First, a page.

In my case, admittedly, I am probably hypersensitive in the area of faith (another long store for another time). However, I have heard this same sentiment echoed in others who suffer from depression. So I beg you, my faithful friends, please be sensitive when speaking to someone about their struggles. It is my opinion that saying something like “You just need to let go and let God” is equivalent to saying “I’m judging you because I don’t think you are trusting God enough.” And you know what the Bible has to say about those who judge others (Matt 7:1-3).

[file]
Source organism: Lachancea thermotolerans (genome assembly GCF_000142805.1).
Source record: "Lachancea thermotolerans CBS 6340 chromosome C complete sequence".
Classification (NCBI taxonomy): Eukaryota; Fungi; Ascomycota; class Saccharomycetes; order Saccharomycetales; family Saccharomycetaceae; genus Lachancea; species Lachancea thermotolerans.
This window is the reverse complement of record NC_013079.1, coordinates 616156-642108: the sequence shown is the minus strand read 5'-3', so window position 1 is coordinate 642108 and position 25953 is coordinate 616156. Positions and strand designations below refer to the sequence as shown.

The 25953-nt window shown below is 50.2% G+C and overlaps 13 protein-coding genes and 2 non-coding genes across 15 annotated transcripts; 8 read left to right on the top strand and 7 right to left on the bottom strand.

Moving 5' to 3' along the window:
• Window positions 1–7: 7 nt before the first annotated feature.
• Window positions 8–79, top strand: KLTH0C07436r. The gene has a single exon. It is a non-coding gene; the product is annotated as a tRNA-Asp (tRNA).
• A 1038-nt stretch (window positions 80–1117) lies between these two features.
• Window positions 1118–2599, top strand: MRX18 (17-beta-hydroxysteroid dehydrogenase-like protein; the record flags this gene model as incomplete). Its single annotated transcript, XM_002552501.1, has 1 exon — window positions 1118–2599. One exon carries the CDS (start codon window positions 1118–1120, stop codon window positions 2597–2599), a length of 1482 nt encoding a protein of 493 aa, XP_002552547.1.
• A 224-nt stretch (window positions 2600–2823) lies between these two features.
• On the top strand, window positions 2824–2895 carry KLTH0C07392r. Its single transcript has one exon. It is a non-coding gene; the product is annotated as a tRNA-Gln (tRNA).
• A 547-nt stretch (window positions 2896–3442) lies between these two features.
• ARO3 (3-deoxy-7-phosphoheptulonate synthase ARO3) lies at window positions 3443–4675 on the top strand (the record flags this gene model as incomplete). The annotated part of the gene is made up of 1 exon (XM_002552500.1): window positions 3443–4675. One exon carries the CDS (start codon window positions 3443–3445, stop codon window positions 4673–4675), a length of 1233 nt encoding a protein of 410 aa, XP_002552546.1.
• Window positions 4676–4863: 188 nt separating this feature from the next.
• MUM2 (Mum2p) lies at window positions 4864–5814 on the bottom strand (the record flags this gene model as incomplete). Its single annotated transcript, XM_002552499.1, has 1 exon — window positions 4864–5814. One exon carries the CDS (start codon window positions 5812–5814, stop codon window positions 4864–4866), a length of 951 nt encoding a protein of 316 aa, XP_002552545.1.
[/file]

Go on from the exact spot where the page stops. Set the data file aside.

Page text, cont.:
It is my hope and my prayer that the things that I have shared over the last 2 days help in some way. Although I may have, in the past, referenced my depression, or spoken about it in passing, I have never so publicly put my struggles out there for the world to see. Depression is a wicked struggle that the world has treated abhorrently until very recently. My hope is that you, the reader, will either be comforted by what you’ve read, or will be able to comfort someone who feels the same as I have in my past.